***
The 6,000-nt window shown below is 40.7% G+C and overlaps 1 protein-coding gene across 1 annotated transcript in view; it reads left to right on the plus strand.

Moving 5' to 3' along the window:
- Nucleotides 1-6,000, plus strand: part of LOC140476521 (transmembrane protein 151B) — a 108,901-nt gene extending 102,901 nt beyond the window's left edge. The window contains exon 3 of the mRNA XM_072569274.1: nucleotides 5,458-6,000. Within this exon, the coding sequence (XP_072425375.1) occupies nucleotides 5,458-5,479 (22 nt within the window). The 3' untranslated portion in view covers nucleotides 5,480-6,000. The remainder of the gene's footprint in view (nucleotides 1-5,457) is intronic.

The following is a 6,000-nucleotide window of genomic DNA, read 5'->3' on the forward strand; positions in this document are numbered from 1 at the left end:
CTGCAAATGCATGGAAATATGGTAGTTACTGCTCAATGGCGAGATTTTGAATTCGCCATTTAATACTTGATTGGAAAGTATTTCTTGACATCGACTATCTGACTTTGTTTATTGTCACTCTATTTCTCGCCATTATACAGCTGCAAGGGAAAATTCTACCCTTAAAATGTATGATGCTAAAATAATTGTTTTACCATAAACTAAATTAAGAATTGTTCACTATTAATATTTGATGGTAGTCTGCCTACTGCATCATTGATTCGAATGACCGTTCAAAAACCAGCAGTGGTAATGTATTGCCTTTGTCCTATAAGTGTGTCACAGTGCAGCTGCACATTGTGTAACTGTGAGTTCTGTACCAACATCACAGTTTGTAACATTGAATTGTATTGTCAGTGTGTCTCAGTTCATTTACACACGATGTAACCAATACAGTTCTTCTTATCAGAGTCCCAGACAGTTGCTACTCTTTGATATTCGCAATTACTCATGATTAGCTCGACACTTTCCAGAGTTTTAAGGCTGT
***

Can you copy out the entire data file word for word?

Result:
The 6,000-nt window shown below is 40.7% G+C and overlaps 1 protein-coding gene across 1 annotated transcript in view; it reads left to right on the plus strand.

Moving 5' to 3' along the window:
- Nucleotides 1-6,000, plus strand: part of LOC140476521 (transmembrane protein 151B) — a 108,901-nt gene extending 102,901 nt beyond the window's left edge. The window contains exon 3 of the mRNA XM_072569274.1: nucleotides 5,458-6,000. Within this exon, the coding sequence (XP_072425375.1) occupies nucleotides 5,458-5,479 (22 nt within the window). The 3' untranslated portion in view covers nucleotides 5,480-6,000. The remainder of the gene's footprint in view (nucleotides 1-5,457) is intronic.

The following is a 6,000-nucleotide window of genomic DNA, read 5'->3' on the forward strand; positions in this document are numbered from 1 at the left end:
CTGCAAATGCATGGAAATATGGTAGTTACTGCTCAATGGCGAGATTTTGAATTCGCCATTTAATACTTGATTGGAAAGTATTTCTTGACATCGACTATCTGACTTTGTTTATTGTCACTCTATTTCTCGCCATTATACAGCTGCAAGGGAAAATTCTACCCTTAAAATGTATGATGCTAAAATAATTGTTTTACCATAAACTAAATTAAGAATTGTTCACTATTAATATTTGATGGTAGTCTGCCTACTGCATCATTGATTCGAATGACCGTTCAAAAACCAGCAGTGGTAATGTATTGCCTTTGTCCTATAAGTGTGTCACAGTGCAGCTGCACATTGTGTAACTGTGAGTTCTGTACCAACATCACAGTTTGTAACATTGAATTGTATTGTCAGTGTGTCTCAGTTCATTTACACACGATGTAACCAATACAGTTCTTCTTATCAGAGTCCCAGACAGTTGCTACTCTTTGATATTCGCAATTACTCATGATTAGCTCGACACTTTCCAGAGTTTTAAGGCTGT